Actuarial pricing, capital modelling and reserving

Insight

Pricing Squad newsletter

Pricing Squad is a newsletter for fellow pricing practitioners and actuaries in general insurance. You can now access all back issues online.

Pricing Reports

The Clean Deductibles Report contains a ranking of 75 providers based on their approach to deductible pricing, detailed ilustration showing how 75 providers deal with each deductible level, a summary showing how each provider handles Third Party Fire & Theft and Third Party Only pricing, a comparison of claim frequency in each deductible band implied by each provider's pricing, a summary of how the market as a whole prices deductibles and more.

The Telematics Pricing Report describes current UK telematics pricing practices and provides a comparison of major products and how they are being priced. The Report will help people who are developing a new telematics product or redesigning an existing one.

You can request a report by emailing us at email@iwanik.co.uk today.

Think tank

Here are some papers on actuarial topics written in the past:

  • Thoughts of a pricing actuary on moving from the US to the UK: Why is the insurance market so much more evolved in England?
  • Pricing for Value Creation – in this talk, given at the Actuarial Profession's Current Issues at General Insurance in 2009, Francisco Gómez Alvado and Jan Iwanik present a business case of a successful pricing optimisation project.
  • Model monitoring in personal lines – in this presentation, made at the Actuarial Profession's Pricing Seminar in 2010, Stuart Curson and Jan Iwanik provide practical examples of working governance procedures and reports for pricing models.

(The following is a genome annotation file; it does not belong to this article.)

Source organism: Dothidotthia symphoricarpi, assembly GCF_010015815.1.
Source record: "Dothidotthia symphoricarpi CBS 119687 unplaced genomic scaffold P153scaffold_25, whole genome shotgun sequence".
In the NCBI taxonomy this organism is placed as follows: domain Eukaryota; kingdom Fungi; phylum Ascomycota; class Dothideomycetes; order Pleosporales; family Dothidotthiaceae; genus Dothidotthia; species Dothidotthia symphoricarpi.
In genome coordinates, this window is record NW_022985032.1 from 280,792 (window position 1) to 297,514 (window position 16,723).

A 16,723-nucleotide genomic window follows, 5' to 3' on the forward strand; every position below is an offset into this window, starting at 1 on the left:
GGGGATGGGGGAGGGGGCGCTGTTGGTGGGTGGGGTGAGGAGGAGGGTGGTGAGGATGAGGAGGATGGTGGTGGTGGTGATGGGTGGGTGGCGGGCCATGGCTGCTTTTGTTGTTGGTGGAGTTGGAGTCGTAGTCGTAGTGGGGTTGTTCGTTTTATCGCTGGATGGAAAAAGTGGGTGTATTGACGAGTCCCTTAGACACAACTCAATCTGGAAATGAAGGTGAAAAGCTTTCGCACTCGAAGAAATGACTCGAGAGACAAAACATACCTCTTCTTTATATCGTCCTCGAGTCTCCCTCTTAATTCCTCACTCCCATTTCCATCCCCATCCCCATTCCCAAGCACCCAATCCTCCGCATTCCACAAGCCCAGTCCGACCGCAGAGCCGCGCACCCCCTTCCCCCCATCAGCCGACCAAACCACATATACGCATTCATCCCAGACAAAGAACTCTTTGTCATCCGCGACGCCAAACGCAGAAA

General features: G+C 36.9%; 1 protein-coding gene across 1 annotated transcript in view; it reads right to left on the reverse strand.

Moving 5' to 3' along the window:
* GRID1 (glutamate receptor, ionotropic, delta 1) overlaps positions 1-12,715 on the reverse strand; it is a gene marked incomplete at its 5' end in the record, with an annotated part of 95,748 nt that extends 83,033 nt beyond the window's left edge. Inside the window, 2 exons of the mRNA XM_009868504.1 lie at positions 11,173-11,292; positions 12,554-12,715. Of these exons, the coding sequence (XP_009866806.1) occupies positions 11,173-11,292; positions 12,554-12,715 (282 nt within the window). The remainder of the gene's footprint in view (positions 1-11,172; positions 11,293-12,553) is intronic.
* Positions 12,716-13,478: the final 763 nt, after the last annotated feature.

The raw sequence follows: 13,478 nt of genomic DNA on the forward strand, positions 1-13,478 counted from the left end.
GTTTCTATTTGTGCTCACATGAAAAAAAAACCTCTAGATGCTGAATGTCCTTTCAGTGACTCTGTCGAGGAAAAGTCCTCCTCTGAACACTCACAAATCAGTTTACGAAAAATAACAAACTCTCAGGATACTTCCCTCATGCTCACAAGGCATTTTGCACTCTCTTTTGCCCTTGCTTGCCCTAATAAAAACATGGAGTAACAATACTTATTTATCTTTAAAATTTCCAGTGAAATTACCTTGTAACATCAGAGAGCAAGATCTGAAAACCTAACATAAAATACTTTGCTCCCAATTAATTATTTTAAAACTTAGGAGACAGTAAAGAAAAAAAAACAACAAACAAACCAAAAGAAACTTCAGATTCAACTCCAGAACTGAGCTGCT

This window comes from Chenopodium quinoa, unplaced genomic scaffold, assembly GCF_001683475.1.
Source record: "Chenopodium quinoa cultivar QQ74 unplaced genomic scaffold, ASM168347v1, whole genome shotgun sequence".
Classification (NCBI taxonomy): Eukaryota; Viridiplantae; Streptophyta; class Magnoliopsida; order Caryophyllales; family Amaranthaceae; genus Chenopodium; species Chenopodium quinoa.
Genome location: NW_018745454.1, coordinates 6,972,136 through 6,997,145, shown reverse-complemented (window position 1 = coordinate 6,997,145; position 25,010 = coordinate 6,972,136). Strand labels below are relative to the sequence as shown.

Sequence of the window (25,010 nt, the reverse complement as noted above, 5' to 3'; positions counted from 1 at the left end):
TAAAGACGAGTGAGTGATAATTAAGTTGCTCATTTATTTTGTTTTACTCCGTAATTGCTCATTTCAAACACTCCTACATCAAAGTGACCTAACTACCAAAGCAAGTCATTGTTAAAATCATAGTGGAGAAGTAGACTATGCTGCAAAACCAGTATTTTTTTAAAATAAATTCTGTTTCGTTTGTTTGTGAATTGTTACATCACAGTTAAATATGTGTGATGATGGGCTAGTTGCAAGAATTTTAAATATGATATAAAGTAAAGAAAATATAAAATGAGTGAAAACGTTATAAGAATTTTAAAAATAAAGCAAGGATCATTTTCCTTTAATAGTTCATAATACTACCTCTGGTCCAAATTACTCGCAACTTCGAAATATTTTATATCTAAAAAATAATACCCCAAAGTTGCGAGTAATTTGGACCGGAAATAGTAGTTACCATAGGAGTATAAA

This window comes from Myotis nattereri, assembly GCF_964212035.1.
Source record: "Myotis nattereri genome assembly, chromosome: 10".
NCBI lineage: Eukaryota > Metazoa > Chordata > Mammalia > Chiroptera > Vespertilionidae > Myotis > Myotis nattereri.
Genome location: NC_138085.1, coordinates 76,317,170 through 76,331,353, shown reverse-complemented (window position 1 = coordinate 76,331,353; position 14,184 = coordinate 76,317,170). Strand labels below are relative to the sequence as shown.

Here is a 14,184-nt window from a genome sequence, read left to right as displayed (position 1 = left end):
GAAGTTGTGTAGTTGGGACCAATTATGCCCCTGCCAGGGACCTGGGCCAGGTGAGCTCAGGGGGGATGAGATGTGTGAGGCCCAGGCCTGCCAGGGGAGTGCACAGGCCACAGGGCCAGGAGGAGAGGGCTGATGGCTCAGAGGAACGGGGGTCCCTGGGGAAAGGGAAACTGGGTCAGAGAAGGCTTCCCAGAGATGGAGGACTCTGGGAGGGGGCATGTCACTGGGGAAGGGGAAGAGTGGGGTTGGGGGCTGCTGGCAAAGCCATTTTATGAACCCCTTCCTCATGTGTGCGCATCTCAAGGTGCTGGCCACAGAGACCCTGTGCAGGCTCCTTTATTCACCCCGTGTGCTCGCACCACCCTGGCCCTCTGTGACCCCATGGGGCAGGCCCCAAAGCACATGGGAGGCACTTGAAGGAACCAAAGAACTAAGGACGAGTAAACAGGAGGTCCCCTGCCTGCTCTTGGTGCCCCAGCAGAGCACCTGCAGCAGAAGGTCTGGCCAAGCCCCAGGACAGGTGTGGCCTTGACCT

• Response to Office of Fair Trading's 2011 consultation on the ban of price comparison intelligence software. We explain how banning this software in the UK will make the market slightly less competitive and how OFT is increasing barriers of entry and contributing to the formation of cartels. Jan Iwanik received The Actuary's Best Writer award in April 2011 for this paper.
  • Opinion piece on EU's Gender Directive's application to insurance pricing – we argue that the application of the directive to insurance pricing is unfair, with undesirable consequences.
  • Statistical Tools for Finance and Insurance, Springer Verlag's 2011, chapter on insurance pricing. If you have not read a comprehensive description of the maths and practice behind GLM pricing yet, this is a good place to find one.
  • Game Theory in General Insurance - this GIRO 2012 Actuarial Profession's working party paper explores the games we play when we price insurance products. Through a range of examples, we show how insurers can use commitments and promises as strategic moves. This paper shows that sometimes a firm is better off as one of the small guys.
  • Back of the envelope price optimisation - in this GIRO 2013 presentation Oliver Helm and Jan Iwanik show three tricks to optimise insurance rates using just a pen and paper. These are: 1) using a covariance rule for predicting shifts in mix changes after rate change, 2) equalising marginal profit, 3) closed formulae for determining optimal rates in a simple typical scenario.
  • GLM-Free Predictions of Rate Change Impacts - in this GIRO 2015 presentation we demonstrate how to conduct the most basic pricing analysis - the prediction of the impact of a rate change - without a retention, conversion and elasticity model and instead how to directly leverage the elasticity information inherent in a randomised price test and quotation data. This GLM-free method is fully multivariate, unbiased and in most cases more accurate than a suit of GLMs.
  • "Cat people" vs. "Dog people" at Pricing Seminar 2017. Pricing reviews rely on claim, conversion and elasticity models. The models take long time to build, introduce model risk and inaccuracy. A model-free framework using “fuzzy interpolation” algorithm is an alternative - here, mix, premium and loss changes are derived directly from historical data. This improves accuracy and efficiency. It also enables predicting for unreported risk factors.